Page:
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Daily News Blog

Archive for the 'multi-generational effects' Category


02
Sep

Study Finds Recently Banned, Common Insecticide Promotes Obesity Development, and Related Illnesses

(Beyond Pesticides, September 2, 2021) A McMaster University (Canada) study demonstrates exposure to the recently banned, commonly used insecticide chlorpyrifos promotes obesity development, even at low doses. Obesity generally occurs following a caloric imbalance between food intake, absorption, and energy expenditure. Although various factors can promote obesity, researchers suggest environmental toxicants like chlorpyrifos play a role in obesity development through protein/enzyme suppression. According to the Center for Disease Control, 42 percent of the U.S. population is obese and at risk for type two diabetes, cardiovascular (heart) disease, stroke, several cancers, and other critical health issues. Therefore, research like this highlights the significance of investigating how toxic chemical exposure can impact health to prevent adverse disease outcomes. Researchers note, “These studies suggest that the effects of environmental toxicants on the development of obesity may have been underestimated as all studies to date have been conducted in mice housed at RT [room temperature]. Future studies examining the mechanisms driving reductions in β-AR [beta adrenergic receptors] signaling and whether there are associations between BAT [brown adipose tissue] metabolic activity and CPF [chlorpyrifos] in humans will be important.” Several environmental pollutants have links to obesity development via the effects on gut health, endocrine (hormone) and metabolic system, […]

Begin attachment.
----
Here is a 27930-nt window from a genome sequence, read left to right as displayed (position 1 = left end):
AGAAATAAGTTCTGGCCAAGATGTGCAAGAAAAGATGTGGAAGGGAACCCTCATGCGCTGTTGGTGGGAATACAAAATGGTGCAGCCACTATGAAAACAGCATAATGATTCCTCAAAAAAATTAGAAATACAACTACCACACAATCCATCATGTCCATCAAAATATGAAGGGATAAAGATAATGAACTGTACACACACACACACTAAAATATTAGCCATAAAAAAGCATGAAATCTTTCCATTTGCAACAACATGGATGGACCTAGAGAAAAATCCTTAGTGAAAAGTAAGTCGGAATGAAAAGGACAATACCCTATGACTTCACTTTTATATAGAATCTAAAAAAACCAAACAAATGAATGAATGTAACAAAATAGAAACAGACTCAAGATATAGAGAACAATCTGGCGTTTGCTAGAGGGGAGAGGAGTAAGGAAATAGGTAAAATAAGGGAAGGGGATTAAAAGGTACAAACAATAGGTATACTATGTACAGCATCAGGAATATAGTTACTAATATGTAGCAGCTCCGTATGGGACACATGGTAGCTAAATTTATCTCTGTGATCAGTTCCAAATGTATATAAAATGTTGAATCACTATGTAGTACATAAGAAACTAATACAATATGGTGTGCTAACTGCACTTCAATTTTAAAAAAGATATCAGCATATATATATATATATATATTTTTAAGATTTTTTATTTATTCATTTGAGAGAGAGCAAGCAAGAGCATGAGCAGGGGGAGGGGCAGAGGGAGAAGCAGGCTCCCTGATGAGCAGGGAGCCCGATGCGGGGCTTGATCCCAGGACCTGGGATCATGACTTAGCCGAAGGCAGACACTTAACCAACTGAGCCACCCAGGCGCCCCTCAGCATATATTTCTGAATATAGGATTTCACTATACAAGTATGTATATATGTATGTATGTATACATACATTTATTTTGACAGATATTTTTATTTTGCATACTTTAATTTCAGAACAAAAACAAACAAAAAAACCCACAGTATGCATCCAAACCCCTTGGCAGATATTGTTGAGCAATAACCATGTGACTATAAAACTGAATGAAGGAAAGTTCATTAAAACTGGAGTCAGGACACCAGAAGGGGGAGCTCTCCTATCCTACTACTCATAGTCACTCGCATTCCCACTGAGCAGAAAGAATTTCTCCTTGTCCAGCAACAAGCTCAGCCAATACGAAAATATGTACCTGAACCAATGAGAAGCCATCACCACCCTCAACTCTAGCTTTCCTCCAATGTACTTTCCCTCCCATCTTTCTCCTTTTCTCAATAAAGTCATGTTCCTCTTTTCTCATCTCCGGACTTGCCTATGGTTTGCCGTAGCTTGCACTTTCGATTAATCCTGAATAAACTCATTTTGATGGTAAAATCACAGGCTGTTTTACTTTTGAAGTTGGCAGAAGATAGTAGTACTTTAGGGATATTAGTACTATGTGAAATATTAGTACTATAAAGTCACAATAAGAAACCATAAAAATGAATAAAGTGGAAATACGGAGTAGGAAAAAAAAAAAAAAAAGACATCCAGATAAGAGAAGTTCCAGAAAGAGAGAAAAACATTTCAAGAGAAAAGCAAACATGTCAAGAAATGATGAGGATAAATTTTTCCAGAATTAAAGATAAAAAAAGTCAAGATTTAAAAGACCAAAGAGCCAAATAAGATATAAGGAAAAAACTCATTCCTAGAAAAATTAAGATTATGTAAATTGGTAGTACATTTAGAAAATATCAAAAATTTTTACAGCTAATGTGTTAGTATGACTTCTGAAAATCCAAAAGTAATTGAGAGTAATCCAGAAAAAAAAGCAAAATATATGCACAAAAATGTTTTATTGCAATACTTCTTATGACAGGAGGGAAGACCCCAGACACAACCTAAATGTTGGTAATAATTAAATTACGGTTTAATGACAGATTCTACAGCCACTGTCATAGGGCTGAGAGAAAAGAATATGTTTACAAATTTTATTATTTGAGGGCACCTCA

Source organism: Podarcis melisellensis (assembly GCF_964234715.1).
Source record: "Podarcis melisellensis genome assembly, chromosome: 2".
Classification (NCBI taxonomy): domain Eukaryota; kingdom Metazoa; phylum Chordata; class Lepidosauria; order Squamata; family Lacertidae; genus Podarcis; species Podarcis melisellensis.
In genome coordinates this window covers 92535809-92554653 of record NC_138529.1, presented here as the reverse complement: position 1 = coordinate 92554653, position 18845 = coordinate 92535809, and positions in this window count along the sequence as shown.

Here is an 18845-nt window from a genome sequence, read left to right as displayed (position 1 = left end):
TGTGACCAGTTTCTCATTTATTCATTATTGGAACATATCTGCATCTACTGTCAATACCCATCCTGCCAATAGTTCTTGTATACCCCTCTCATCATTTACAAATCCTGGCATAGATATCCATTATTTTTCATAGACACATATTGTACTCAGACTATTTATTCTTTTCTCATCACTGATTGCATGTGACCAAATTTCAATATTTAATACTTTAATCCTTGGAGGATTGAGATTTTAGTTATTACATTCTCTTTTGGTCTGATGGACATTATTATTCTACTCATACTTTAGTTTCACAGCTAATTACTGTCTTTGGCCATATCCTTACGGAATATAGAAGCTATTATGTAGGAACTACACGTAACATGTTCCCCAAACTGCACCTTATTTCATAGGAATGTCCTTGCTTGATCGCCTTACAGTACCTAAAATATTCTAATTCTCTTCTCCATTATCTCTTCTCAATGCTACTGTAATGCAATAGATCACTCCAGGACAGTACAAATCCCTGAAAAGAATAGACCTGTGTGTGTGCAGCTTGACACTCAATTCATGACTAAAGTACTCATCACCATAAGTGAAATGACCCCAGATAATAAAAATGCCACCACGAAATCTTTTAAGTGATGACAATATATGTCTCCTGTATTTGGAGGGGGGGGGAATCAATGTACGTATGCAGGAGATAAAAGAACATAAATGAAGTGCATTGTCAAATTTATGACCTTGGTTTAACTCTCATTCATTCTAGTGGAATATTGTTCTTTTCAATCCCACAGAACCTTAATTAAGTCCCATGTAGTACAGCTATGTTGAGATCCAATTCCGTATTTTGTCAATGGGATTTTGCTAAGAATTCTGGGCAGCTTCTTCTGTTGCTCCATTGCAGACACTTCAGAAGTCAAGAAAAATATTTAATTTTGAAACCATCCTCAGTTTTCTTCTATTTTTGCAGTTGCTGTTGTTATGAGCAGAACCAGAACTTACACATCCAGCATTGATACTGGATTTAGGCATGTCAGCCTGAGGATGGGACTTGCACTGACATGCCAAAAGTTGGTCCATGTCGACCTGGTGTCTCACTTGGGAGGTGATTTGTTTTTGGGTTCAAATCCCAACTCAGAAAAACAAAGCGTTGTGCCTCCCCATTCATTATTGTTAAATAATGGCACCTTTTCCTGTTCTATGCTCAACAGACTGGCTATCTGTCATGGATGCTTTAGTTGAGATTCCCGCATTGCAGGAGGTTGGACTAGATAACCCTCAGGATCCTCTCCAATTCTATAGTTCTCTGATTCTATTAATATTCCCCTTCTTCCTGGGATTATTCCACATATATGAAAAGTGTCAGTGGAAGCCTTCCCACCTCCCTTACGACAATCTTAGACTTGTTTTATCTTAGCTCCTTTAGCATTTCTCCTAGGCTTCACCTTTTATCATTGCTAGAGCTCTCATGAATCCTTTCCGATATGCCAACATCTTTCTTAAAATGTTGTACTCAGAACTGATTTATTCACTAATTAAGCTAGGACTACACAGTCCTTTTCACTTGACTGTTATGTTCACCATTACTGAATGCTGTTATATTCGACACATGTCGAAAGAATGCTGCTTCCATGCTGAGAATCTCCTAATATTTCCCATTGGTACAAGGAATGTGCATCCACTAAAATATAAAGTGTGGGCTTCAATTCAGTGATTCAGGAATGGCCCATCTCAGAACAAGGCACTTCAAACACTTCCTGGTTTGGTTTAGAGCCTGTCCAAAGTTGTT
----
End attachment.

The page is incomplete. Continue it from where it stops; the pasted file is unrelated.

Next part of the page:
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22
Apr

Grandmother’s Exposure to DDT Increases Granddaughters’ Breast Cancer and Cardiometabolic Disorder Risk